The humble metronome could be excused for feeling a little hard done by. In this world where musicians will scrutinise everything down to the brand of string, plectrum, cable and connector they use, very little is written about the choice of metronome. In a modest attempt to address this I’m going to review my favourite free metronome app – Metronome Beats by Stonekick.
The metronome is a tool which any serious musician will use every day. The joy of smartphones means that you can download an app and then never be without one. No more remembering to pack it when you rehearse or travel. It’s always there – unless you’ve run out of battery or lost your phone.
My very favourite feature of metronome apps is also their simplest. You can turn the volume down. This is not unique to Metronome Beats, they all do it (if you have one that doesn’t, get a different one).
I remember the days of my old standalone electric metronome where I used to have to shove blu-tack in the speaker and then put it under a pillow so that it didn’t drive my housemates to distraction. No such worries any more, I can just adjust the volume or if it’s really late plug in a set of earphones and listen to it through one ear. It’s revolutionised late night practice for me.
Metronome Beats Overview
On to the app itself. Metronome Beats is only available on Android. Yes, I’m sorry iPhone folks, but you get all the cool stuff like iRig and Amplitube so let us have our little victories. If you want a metronome app I recommend Tempo by Frozen Ape. Yeah, you have to pay for it. What did you expect when you went Apple?
The Metronome Beats interface is split across two screens, as pictured.
You’ll probably spend most of your time on the Practice Screen. I particularly like the following:
- It’s easy to change tempo via the +/-1 and 5 buttons or by scrolling the wheel.
- The tempo slider bar – really useful for big tempo jumps. Tap the right area on the bar then fine tune with the +/- buttons.
- Easy to switch ‘Emphasise first beat’ off and on – something I do a lot.
- Clear beat display, including an animated dot sliding between beats as a visual cue, a bit like the swing of a mechanical metronome. However I prefer to listen to a metronome rather than watch it so I don’t look at this too much.
On the Settings screen you can set the beats per bar, clicks per beat, and tap in the tempo if you want. These features aren’t unique to this app, but they’re handy.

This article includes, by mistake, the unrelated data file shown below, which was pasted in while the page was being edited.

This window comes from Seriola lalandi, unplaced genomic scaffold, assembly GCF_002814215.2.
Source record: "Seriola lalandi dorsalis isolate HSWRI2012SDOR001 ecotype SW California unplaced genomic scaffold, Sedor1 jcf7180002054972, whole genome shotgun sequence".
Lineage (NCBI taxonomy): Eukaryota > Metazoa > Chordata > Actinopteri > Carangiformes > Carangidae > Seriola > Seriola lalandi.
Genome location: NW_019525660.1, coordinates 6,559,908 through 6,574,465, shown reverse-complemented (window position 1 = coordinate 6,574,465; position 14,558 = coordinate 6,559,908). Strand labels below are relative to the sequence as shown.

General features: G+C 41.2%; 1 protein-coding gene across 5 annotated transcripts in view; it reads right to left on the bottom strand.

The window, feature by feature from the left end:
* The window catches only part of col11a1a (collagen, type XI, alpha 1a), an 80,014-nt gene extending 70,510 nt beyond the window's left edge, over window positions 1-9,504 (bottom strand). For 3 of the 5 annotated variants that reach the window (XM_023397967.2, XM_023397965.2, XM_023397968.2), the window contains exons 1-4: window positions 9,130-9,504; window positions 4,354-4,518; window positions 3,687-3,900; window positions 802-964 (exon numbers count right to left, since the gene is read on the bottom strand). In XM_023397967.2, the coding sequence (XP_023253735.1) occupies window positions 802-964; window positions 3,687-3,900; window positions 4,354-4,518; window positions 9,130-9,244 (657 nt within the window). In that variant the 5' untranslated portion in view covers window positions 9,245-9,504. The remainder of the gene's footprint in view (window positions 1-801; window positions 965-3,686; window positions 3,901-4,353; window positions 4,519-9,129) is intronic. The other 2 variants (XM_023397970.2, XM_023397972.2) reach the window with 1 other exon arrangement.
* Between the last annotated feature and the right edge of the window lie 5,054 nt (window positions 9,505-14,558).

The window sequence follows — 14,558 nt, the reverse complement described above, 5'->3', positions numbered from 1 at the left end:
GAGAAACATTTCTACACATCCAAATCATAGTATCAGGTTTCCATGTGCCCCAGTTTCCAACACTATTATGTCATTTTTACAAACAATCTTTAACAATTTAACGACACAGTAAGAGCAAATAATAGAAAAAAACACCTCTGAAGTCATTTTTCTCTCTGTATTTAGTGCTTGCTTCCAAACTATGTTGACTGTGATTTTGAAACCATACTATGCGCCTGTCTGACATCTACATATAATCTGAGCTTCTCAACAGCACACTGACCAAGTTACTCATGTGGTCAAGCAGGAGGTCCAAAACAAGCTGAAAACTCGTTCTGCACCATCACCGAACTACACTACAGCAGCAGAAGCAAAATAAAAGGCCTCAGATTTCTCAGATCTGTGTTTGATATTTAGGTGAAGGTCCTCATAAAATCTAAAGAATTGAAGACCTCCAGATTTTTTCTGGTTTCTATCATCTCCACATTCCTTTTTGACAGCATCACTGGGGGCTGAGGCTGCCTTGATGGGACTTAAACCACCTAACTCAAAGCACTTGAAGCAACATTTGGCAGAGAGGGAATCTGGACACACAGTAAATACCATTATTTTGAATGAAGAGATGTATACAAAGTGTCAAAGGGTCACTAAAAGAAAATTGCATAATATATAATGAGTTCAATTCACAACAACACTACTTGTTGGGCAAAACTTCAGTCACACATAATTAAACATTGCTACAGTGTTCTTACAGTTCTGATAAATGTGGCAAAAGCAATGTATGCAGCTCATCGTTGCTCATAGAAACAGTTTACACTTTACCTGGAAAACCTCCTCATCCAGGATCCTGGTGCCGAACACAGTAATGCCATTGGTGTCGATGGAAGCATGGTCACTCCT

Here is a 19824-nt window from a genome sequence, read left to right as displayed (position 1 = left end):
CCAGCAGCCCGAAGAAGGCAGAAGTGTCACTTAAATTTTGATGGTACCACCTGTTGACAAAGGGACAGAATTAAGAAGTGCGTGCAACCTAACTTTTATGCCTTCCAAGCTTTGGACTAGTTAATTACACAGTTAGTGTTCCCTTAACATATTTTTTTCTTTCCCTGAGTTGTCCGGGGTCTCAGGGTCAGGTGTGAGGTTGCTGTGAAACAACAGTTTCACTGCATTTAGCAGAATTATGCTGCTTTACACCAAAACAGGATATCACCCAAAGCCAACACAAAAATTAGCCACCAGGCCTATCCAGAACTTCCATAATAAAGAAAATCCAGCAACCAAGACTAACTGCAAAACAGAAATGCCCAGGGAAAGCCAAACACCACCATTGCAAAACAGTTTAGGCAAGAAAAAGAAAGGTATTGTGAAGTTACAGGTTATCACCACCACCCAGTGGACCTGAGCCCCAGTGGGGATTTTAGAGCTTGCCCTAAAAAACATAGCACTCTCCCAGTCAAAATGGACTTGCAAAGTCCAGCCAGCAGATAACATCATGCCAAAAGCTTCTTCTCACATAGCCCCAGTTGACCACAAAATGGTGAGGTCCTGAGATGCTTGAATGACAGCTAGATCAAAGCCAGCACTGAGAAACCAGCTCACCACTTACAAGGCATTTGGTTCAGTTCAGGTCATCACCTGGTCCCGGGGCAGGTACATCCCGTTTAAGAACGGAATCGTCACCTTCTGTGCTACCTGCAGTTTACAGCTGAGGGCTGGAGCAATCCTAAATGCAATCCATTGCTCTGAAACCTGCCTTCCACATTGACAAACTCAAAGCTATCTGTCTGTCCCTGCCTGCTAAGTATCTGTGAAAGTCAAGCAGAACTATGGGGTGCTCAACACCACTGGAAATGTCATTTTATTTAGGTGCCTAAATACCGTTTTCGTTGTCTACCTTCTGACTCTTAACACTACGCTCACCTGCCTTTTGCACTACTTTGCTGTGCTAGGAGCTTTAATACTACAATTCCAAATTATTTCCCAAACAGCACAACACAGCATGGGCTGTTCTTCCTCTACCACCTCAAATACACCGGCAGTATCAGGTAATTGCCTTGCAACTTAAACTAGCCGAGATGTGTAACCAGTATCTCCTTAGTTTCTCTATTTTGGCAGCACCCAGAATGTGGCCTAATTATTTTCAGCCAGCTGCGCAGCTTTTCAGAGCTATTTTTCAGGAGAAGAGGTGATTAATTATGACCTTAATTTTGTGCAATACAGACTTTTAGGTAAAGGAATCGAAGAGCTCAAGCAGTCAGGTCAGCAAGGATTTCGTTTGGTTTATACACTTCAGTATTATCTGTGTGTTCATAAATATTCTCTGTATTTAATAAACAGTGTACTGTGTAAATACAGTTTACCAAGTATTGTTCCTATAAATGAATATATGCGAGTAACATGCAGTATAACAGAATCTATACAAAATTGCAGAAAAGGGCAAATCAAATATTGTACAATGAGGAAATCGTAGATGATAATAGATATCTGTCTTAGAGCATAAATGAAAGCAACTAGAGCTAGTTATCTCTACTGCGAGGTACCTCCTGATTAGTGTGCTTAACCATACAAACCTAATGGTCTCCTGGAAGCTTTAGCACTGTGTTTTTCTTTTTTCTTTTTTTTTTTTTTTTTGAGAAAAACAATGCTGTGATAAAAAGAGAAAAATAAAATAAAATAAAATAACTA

Both screens feature a ‘Mute’ button. I’ve often wondered why you would want to mute an electronic metronome when you could just stop it and start it again. If you have any ideas I’d be interested to hear in the comments.
In the Preferences menu you can tweak the sound for the click. However I always stuck with the preset sound which is a kind of electronic beep / click.
The reason for this, and my favourite thing about the whole app, is that the beep is very loud. Louder than any other metronome app I’ve used. This is very useful when practicing drums or in situations where you might need to crank the volume on your instrument. When practicing drums I still have to use headphones but most other metronomes get swamped even then. This is why Metronome Beats is still installed on my phone even though I now have a paid for app which I prefer for day to day use.
The app overrides screen locking while the metronome is running. I’ve come across a few that don’t and it’s incredibly annoying to have your screen lock while the click is going, then have to unlock it in order to stop it or adjust the tempo. If you’ve got one of those, get Metronome Beats instead.
I’ve done a couple of quick tests at 60bpm and 120bpm and it seems to keep good time, which is a common complaint about free metronome apps, so I’ve got no concerns there.
The only mild annoyance is that it opens on the Settings Screen when you really use the Practice Screen far more often, so it would be better to open on that one. This really is a very minor thing, but time spent fiddling with your metronome is time not spent practicing so it’s important that whatever you use is quick and easy to work with. The benefits of the app far outweigh this issue though.
If you’re using this app on an Android Tablet it has a ‘Tablet Mode’ which displays both screens at once. This is a nice feature and gets round the Settings Screen issue. However, I’ve always used it on my phone.
This is a great app. It got me through all the music grades I’ve taken to date. I would recommend it to anyone looking for a free metronome. You really don’t need much more than this. Admittedly I now use Tempo by Frozen Ape for my daily practice, but this is paid for (albeit only £0.65). I’ll review that in future. However, Metronome Beats is still on my phone and it won’t be coming off any time soon. If you don’t have a metronome app, go get it.
I’d be really interested to hear if you have any free metronome apps you recommend. I haven’t done an exhaustive test of them. I was lucky enough to stumble across Metronome Beats as one of the first few I tried. So if you have a particular favourite, let me know in the comments below.